A specially-trained 'justice dog' has been drafted in by the police to help vulnerable witnesses and victims of crime to give evidence.
Oliver, a three-year old black Labrador Retriever, is the first dog in Europe to help vulnerable people make their way through the justice system.
He is visiting Nottinghamshire for the first time to provide a calming influence in court and during police interviews.
His job is to provide comfort for children and vulnerable people who may need support during these situations.
The justice facility dog was drafted in as part of Nottinghamshire Police’s commitment to supporting young and vulnerable witnesses.
Teams at Mansfield and Oxclose Lane Police Station will be hosting Oliver this week, where officers can request him to attend interviews.
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Oliver’s handler Liz Spruin is an Investigative Psychologist from Canterbury Christ Church University, and the Director of Justice Support Dogs International in the UK.
She said: “A lot of times when you go through such an ordeal, especially children, a lot of people need that comfort and support, and that’s what Oliver provides, that unconditional support when they really need it.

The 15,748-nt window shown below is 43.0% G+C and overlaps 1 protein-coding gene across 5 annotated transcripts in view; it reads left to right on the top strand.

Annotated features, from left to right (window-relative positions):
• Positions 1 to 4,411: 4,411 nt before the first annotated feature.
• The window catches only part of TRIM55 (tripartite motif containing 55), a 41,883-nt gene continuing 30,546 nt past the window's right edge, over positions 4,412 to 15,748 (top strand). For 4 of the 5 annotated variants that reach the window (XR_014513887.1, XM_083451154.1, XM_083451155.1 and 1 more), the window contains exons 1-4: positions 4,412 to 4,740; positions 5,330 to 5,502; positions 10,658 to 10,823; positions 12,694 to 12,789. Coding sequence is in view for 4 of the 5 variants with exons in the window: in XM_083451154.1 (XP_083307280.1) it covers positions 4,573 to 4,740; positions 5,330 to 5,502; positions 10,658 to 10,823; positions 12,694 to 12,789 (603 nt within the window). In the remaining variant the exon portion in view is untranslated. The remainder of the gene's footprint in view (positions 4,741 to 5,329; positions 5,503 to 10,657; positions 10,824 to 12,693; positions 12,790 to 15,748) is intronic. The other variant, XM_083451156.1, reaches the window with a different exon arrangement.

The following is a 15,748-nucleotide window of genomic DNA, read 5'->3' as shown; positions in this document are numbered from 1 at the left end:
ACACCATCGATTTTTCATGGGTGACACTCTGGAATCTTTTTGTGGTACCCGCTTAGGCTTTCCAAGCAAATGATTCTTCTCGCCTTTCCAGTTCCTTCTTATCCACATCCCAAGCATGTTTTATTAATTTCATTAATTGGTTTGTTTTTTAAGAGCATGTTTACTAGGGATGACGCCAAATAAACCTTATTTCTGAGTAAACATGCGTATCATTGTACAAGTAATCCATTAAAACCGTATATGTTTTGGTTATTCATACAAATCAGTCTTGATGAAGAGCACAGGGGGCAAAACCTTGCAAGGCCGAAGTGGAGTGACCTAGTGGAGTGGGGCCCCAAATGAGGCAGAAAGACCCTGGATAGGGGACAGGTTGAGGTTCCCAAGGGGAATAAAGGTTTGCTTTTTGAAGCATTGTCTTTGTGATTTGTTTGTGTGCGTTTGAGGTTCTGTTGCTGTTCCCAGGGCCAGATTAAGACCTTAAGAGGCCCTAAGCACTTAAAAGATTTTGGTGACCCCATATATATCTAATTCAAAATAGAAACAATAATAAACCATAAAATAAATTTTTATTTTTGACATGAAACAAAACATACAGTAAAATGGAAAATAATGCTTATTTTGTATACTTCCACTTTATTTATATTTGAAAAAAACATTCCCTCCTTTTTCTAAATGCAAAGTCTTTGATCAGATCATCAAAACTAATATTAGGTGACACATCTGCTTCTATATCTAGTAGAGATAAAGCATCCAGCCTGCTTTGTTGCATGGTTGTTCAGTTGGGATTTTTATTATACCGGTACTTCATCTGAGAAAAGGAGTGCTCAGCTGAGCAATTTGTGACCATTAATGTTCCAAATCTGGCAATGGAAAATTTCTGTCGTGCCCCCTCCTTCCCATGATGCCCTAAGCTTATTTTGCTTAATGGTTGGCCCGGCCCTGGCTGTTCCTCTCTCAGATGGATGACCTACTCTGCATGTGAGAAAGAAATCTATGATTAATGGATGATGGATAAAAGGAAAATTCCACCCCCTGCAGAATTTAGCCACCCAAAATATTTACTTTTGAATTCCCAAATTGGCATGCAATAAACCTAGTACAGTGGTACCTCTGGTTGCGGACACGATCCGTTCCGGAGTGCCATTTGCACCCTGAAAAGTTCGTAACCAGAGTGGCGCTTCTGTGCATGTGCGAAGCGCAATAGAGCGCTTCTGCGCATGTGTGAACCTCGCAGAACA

"If Oliver was requested, we’d have an assessment period where he meets the individual who is using him.
"Then, we bring him into the interview room or court, he sits on a sofa or on the floor, and during the whole interview he is trained to maintain physical contact and recognise when people get stressed.”
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Detective Inspector Natasha Todd said: “Working in Public Protection, we’re always working with young people and vulnerable adults, and on a daily basis it’s important to be able to interview them.
"A lot of people, particularly children, come in here very vulnerable and don’t want to talk to strangers about what’s happened.
"What Oliver brings to them is some comfort and reassurance, and makes them feel more comfortable in disclosing matters that they wouldn’t ordinarily talk about. I think Oliver will be a massive asset this week.”
Oliver’s visit is on a trial basis to see how popular the service is.
If successful, a justice dog could be recruited full-time.
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